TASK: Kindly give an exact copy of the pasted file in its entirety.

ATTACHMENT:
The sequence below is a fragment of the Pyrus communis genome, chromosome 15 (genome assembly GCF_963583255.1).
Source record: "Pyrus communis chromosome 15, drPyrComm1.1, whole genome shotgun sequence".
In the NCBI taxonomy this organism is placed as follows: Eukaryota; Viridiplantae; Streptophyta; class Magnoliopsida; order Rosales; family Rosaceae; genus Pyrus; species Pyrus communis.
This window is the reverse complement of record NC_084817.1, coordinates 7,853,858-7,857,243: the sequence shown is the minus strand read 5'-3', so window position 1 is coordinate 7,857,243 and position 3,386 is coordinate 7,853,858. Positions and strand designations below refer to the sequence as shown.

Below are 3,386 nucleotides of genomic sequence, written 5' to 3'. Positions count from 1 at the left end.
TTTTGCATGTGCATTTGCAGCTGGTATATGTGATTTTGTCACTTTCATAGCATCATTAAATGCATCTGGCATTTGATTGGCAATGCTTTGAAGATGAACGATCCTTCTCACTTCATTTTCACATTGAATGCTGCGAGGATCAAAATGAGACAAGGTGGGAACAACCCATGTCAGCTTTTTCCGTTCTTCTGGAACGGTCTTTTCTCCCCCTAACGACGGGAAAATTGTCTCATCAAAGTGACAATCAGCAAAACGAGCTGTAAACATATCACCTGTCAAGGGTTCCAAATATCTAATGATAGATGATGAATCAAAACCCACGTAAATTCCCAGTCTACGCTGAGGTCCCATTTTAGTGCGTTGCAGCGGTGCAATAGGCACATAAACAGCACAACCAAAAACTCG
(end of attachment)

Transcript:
The sequence below is a fragment of the Pyrus communis genome, chromosome 15 (genome assembly GCF_963583255.1).
Source record: "Pyrus communis chromosome 15, drPyrComm1.1, whole genome shotgun sequence".
In the NCBI taxonomy this organism is placed as follows: Eukaryota; Viridiplantae; Streptophyta; class Magnoliopsida; order Rosales; family Rosaceae; genus Pyrus; species Pyrus communis.
This window is the reverse complement of record NC_084817.1, coordinates 7,853,858-7,857,243: the sequence shown is the minus strand read 5'-3', so window position 1 is coordinate 7,857,243 and position 3,386 is coordinate 7,853,858. Positions and strand designations below refer to the sequence as shown.

Below are 3,386 nucleotides of genomic sequence, written 5' to 3'. Positions count from 1 at the left end.
TTTTGCATGTGCATTTGCAGCTGGTATATGTGATTTTGTCACTTTCATAGCATCATTAAATGCATCTGGCATTTGATTGGCAATGCTTTGAAGATGAACGATCCTTCTCACTTCATTTTCACATTGAATGCTGCGAGGATCAAAATGAGACAAGGTGGGAACAACCCATGTCAGCTTTTTCCGTTCTTCTGGAACGGTCTTTTCTCCCCCTAACGACGGGAAAATTGTCTCATCAAAGTGACAATCAGCAAAACGAGCTGTAAACATATCACCTGTCAAGGGTTCCAAATATCTAATGATAGATGATGAATCAAAACCCACGTAAATTCCCAGTCTACGCTGAGGTCCCATTTTAGTGCGTTGCAGCGGTGCAATAGGCACATAAACAGCACAACCAAAAACTCG